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Here are today’s picks from our editors.
China continues efforts to spur private investment
China will continue to ease market access and step up financial support for private investment and businesses, a senior official said Thursday.
The country will ease restrictions on private investment into sectors such as infrastructure, public services, elderly care and health care, Yan Pengcheng, spokesperson of the National Development and Reform Commission (NDRC), said at a press conference.
Yan said the country will encourage local governments to set up infrastructure private investment funds and encourage financial institutions to use big data technology to grant loans to private businesses.
At the end of 2017, private businesses accounted for more than 60 percent of China's GDP and provided more than 80 percent of urban jobs. (Xinhua)
Nine confirmed dead, hundreds injured after earthquake in Japan
Nine people were confirmed dead and roughly 300 were injured after an earthquake rocked Japan's northernmost prefecture of Hokkaido early Thursday, local police and rescue officials said.
Around 30 people still remained missing in the wake of the quake, with almost 2,000 people taking refuge in emergency evacuation shelters that have been set up at more than 400 locations, local authorities said.
The powerful earthquake with a magnitude of 6.7, measuring a maximum of 7 on Japan's seismic intensity scale, hit early Thursday morning. The death toll is likely to rise, officials said, as multiple houses were buried by landslides. (Xinhua)
Japan admits first Fukushima radiation death
Japan for the first time accepted that a worker employed at the Fukushima nuclear plant, destroyed during a powerful tsunami roughly seven years ago, died due to excessive radiation exposure.
The 50-year-old man was suffering from lung cancer, detected in 2016. The victim’s primary job was to measure the radiation level in the plant after the meltdown of the nuclear reactors.
Earlier, the Japanese government confirmed radiation-related illness among four workers; however, this is the first time it acknowledged death. (CGTN)
Four dead, including gunman, in Cincinnati bank shooting
A gunman opened fire Thursday morning in Cincinnati in an attack that left him and three other people dead, police said.
Police Chief Eliot Isaac said the shooter opened fire at the loading dock of the Fifth Third Bank building. Isaac said the gunman then entered the bank’s lobby where he exchanged gunfire with police. It’s unclear if the gunman shot himself or was shot by officers.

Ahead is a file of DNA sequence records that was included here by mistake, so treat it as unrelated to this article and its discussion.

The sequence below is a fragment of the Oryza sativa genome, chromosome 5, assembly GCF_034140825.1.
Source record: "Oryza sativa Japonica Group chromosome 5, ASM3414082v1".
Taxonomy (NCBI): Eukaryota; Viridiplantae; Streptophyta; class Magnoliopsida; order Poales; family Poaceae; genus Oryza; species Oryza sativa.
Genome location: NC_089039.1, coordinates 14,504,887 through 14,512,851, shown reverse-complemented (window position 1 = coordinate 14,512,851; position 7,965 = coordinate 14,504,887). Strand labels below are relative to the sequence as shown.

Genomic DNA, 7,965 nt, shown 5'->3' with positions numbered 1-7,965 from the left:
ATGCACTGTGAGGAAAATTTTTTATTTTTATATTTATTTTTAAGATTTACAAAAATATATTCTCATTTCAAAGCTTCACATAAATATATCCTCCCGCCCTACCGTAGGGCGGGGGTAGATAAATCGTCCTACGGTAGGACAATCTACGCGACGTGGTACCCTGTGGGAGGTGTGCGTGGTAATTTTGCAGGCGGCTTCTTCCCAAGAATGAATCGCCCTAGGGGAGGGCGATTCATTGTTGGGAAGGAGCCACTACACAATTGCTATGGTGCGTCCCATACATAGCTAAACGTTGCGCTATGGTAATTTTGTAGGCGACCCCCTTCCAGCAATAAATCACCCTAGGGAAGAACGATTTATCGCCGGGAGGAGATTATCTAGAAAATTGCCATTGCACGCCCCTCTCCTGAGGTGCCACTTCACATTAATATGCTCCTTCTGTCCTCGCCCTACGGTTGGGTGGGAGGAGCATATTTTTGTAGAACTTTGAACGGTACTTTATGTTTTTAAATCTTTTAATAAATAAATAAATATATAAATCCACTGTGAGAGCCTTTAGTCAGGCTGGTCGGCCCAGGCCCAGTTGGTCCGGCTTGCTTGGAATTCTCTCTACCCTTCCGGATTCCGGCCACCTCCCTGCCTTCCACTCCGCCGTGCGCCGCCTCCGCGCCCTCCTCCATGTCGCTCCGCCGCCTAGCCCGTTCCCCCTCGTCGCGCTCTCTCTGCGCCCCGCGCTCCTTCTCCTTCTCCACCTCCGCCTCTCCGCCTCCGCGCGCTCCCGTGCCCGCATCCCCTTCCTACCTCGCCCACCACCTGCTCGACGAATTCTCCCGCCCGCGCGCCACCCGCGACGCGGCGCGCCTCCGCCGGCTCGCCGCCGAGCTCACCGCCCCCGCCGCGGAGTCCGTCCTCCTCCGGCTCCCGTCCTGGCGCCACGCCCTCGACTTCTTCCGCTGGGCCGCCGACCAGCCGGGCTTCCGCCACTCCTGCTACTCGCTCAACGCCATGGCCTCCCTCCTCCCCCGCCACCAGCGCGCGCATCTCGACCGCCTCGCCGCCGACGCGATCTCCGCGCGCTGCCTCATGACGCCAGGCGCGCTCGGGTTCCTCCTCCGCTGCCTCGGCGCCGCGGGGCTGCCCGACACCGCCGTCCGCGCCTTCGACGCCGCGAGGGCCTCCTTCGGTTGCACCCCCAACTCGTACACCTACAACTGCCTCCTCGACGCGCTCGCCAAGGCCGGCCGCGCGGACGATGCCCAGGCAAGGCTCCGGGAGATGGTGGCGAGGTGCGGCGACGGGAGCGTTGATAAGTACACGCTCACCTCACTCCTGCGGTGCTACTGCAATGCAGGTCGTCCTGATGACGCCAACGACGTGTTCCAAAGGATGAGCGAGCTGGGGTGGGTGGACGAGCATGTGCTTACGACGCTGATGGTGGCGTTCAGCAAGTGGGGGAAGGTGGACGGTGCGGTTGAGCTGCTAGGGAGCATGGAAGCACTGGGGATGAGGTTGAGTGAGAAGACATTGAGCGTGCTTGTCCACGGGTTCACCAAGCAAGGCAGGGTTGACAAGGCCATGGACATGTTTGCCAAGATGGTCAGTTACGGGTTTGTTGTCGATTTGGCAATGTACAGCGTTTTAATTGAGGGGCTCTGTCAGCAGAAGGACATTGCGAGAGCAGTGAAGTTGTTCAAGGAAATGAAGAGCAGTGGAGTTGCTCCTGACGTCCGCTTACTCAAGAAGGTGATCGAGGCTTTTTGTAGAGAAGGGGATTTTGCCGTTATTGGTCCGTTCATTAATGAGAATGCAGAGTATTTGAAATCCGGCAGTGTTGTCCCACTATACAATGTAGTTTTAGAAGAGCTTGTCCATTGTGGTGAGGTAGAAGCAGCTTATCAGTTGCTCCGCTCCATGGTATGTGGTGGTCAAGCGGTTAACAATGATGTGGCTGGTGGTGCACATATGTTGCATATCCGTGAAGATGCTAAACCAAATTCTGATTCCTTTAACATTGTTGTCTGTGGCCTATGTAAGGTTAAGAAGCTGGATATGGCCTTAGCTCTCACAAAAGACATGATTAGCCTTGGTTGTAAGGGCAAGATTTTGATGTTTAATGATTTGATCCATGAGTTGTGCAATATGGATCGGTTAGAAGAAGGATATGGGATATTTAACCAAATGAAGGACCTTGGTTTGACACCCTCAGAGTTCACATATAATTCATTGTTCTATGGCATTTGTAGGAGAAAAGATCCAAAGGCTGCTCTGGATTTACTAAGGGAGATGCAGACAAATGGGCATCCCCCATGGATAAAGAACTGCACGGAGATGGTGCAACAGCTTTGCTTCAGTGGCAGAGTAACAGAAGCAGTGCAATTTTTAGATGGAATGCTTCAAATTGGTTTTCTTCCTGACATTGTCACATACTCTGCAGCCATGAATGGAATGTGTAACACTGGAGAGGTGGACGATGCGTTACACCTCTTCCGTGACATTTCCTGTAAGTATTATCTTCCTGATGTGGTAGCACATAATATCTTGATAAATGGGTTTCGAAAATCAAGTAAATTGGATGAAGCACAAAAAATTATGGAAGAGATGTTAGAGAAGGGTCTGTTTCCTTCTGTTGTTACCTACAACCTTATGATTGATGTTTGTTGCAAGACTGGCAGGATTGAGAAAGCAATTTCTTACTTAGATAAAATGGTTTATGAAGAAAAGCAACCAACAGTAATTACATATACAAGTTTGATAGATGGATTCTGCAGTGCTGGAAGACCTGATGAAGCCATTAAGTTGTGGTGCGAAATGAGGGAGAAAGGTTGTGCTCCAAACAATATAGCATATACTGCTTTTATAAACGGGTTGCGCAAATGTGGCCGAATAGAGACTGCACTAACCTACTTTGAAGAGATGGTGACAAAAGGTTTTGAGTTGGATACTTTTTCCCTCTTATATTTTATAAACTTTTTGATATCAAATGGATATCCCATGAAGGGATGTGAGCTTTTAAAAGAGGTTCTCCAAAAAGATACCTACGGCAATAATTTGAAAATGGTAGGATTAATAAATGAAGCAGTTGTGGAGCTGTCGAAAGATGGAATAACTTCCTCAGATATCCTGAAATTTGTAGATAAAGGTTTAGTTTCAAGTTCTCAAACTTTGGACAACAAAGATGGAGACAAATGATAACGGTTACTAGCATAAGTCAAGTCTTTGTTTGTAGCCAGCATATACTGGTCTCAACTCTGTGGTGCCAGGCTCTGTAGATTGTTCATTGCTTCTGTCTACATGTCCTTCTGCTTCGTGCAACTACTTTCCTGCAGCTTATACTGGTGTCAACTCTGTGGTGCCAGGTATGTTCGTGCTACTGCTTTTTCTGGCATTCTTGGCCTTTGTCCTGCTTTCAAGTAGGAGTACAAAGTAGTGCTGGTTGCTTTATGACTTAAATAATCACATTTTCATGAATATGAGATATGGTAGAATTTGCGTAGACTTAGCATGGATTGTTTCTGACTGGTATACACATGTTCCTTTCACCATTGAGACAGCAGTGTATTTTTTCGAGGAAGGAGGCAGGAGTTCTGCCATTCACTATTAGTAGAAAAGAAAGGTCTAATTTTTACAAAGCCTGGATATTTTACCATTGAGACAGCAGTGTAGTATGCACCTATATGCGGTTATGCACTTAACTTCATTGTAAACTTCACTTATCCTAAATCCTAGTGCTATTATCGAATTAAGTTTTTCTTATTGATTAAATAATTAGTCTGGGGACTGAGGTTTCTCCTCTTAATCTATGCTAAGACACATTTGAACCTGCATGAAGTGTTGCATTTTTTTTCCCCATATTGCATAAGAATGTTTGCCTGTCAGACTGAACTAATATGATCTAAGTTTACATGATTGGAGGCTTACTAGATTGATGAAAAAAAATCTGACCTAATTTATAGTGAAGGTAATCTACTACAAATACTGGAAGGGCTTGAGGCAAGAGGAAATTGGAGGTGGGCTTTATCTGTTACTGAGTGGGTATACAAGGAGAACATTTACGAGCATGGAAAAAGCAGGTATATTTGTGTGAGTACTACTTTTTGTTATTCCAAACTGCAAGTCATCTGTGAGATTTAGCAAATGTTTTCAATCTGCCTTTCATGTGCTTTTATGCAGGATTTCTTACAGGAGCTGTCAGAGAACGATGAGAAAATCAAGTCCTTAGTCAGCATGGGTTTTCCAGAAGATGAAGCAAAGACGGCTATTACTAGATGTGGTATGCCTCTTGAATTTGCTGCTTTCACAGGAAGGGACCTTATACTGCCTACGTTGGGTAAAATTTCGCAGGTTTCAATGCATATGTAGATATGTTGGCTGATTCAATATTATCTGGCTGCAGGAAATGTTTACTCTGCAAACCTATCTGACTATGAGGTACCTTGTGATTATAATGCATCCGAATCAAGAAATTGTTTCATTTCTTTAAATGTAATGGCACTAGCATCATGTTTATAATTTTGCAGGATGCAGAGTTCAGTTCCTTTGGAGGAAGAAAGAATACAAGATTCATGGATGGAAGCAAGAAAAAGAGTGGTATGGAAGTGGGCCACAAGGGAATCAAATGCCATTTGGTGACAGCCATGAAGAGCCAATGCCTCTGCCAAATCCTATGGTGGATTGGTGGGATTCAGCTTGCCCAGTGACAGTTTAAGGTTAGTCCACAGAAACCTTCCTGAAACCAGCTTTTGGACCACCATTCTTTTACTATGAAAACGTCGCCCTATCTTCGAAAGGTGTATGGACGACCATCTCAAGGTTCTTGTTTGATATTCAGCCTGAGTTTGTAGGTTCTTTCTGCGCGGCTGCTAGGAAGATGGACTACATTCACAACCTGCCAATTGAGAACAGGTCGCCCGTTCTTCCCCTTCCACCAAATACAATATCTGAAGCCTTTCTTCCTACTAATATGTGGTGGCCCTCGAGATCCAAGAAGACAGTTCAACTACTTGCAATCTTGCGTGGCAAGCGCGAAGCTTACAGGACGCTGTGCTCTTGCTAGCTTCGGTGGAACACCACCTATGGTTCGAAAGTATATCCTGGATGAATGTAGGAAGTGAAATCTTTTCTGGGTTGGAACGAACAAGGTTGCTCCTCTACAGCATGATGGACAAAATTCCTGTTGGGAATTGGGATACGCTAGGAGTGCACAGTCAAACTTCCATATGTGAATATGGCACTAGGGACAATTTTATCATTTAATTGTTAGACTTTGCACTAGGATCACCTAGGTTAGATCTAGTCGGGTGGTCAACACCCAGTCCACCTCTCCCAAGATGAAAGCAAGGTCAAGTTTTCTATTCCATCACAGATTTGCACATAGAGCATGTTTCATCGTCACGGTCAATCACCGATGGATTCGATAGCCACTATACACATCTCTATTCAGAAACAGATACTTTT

The gunman was not immediately identified and police did not comment on his motive. (AP)
China's Mobike suspends operation in Manchester due to vandalism
China's bike-sharing firm Mobike confirmed on Wednesday that it was pulling out of Manchester this week after losing ten percent of its bicycles each month to theft and vandalism.
According to a statement by Mobike, the company suffered "unsustainable" losses as too many of its bikes had been stolen, dumped in canals and bins, had locks hacked off, or been set on fire.
The company has already started removing the bicycles and will transfer them to London, Oxford, Cambridge, and Newcastle, where it will continue to operate. (Xinhua)
First robot boat finishes Atlantic crossing
The SB Met, built by Norwegian company Offshore Sensing AS, reached the finish line of the Microtransat Challenge, a transatlantic race for autonomous robots on Aug. 26, became the first unmanned sailboat to cross the Atlantic.
It's a milestone that shows the technology for unmanned boats is robust enough to carry out extended missions that can dramatically cut costs for ocean research, border security, and surveillance in rough or remote waters.
They're part of wider efforts to develop autonomous marine vessels such as robotic ferries and cargo and container ships that could be operating by the end of the decade, outpacing attempts to commercialize self-driving cars. (CGTN)
Popular game King of Glory now linked to police data
Popular Chinese mobile game King of Glory, developed by Tencent Games, has enhanced its anti-addiction system to strictly adopt real-name registration with users identities verified by police data.
In June 2017, Tencent implemented a filter mechanism known as the "health system,” limiting minors 12 years old and younger to playing one hour a day between 8 a.m. and 9 p.m. Those aged 13 to 18 can play two hours a day any time they choose.
The latest upgrade for the iOS version is expected to be officially launched around Sept. 15 with a stringent verification process. (ECNS)
Thanks for listening and be sure to catch us tomorrow.
And now for the Question of the Day:
Who is the author of The Joy Luck Club?
(Answer: Amy Tan.)
Today’s quote is from Italian artist Michelangelo.
“There is no greater harm than that of time wasted.”
(Produced by Nancy Yan Xu, Ryan Yaoran Yu, and Raymond Mendoza.)